Could Flushing Financial Corporation ( NASDAQ:FFIC ) be an attractive dividend share to own for the long haul? Investors are often drawn to strong companies with the idea of reinvesting the dividends. On the other hand, investors have been known to buy a stock because of its yield, and then lose money if the company's dividend doesn't live up to expectations.
With Flushing Financial yielding 7.6% and having paid a dividend for over 10 years, many investors likely find the company quite interesting. It would not be a surprise to discover that many investors buy it for the dividends. The company also returned around 1.5% of its market capitalisation to shareholders in the form of stock buybacks over the past year. Some simple analysis can reduce the risk of holding Flushing Financial for its dividend, and we'll focus on the most important aspects below.
Dividends are usually paid out of company earnings. If a company is paying more than it earns, then the dividend might become unsustainable - hardly an ideal situation. As a result, we should always investigate whether a company can afford its dividend, measured as a percentage of a company's net income after tax. Flushing Financial paid out 60% of its profit as dividends, over the trailing twelve month period. A payout ratio above 50% generally implies a business is reaching maturity, although it is still possible to reinvest in the business or increase the dividend over time.
Consider getting our latest analysis on Flushing Financial's financial position here.
From the perspective of an income investor who wants to earn dividends for many years, there is not much point buying a stock if its dividend is regularly cut or is not reliable. Flushing Financial has been paying dividends for a long time, but for the purpose of this analysis, we only examine the past 10 years of payments. During this period the dividend has been stable, which could imply the business could have relatively consistent earnings power. During the past 10-year period, the first annual payment was US$0.5 in 2010, compared to US$0.8 last year. Dividends per share have grown at approximately 4.9% per year over this time.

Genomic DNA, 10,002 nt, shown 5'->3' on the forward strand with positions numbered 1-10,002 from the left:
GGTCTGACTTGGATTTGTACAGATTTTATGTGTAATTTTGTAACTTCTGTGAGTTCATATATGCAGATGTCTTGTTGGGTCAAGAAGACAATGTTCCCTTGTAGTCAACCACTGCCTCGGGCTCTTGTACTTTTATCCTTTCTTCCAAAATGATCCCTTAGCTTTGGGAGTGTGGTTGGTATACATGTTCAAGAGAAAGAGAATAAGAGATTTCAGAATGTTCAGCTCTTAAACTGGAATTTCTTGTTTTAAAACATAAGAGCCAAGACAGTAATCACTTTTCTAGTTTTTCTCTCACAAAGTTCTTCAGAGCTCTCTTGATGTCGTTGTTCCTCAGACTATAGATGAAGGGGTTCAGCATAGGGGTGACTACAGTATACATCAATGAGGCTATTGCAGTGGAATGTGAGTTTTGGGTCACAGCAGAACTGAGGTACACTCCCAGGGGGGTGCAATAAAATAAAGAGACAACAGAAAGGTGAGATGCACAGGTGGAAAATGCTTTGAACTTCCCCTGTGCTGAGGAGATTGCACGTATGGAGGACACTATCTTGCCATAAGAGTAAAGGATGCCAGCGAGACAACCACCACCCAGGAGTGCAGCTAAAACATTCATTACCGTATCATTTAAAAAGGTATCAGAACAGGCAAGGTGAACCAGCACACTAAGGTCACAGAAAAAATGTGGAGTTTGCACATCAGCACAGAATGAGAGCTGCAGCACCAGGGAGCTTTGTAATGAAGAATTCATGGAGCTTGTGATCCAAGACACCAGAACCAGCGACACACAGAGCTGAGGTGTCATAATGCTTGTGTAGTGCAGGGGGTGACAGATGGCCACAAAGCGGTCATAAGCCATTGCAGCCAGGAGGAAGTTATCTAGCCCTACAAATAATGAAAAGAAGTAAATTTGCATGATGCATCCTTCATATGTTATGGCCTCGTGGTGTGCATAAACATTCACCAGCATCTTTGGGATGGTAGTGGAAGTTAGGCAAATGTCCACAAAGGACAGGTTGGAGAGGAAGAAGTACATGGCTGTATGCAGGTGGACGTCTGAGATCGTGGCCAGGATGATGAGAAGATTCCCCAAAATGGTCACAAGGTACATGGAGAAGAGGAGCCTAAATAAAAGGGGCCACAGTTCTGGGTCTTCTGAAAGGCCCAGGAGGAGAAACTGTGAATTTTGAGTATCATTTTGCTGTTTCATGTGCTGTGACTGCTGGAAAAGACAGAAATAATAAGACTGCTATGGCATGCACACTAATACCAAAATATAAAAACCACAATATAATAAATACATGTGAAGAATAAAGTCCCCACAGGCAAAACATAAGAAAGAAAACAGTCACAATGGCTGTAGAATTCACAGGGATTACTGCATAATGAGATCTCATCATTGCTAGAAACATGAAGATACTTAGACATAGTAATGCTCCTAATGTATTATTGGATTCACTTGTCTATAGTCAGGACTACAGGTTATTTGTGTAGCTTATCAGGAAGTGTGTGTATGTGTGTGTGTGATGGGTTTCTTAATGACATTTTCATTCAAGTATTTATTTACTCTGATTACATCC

Dividends have grown relatively slowly, which is not great, but some investors may value the relative consistency of the dividend.
Dividend Growth Potential
Dividend payments have been consistent over the past few years, but we should always check if earnings per share (EPS) are growing, as this will help maintain the purchasing power of the dividend. Flushing Financial's earnings per share have been essentially flat over the past five years. Over the long term, steady earnings per share is a risk as the value of the dividends can be reduced by inflation.
Dividend investors should always want to know if a) a company's dividends are affordable, b) if there is a track record of consistent payments, and c) if the dividend is capable of growing. First, we think Flushing Financial has an acceptable payout ratio. Moreover, earnings have been flat. While the dividends have been growing steadily, we'd prefer to see earnings increasing in tandem. While we're not hugely bearish on it, overall we think there are potentially better dividend stocks than Flushing Financial out there.
Market movements attest to how highly valued a consistent dividend policy is compared to one which is more unpredictable. Still, investors need to consider a host of other factors, apart from dividend payments, when analysing a company. Without at least some growth in earnings per share over time, the dividend will eventually come under pressure either from competition or inflation. Very few businesses see earnings consistently shrink year after year in perpetuity though, and so it might be worth seeing what the 3 analysts we track are forecasting for the future.
We have also put together a list of global stocks with a market capitalisation above $1bn and yielding more 3%.
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This article by Simply Wall St is general in nature. It does not constitute a recommendation to buy or sell any stock, and does not take account of your objectives, or your financial situation. We aim to bring you long-term focused analysis driven by fundamental data. Note that our analysis may not factor in the latest price-sensitive company announcements or qualitative material. Simply Wall St has no position in any stocks mentioned.
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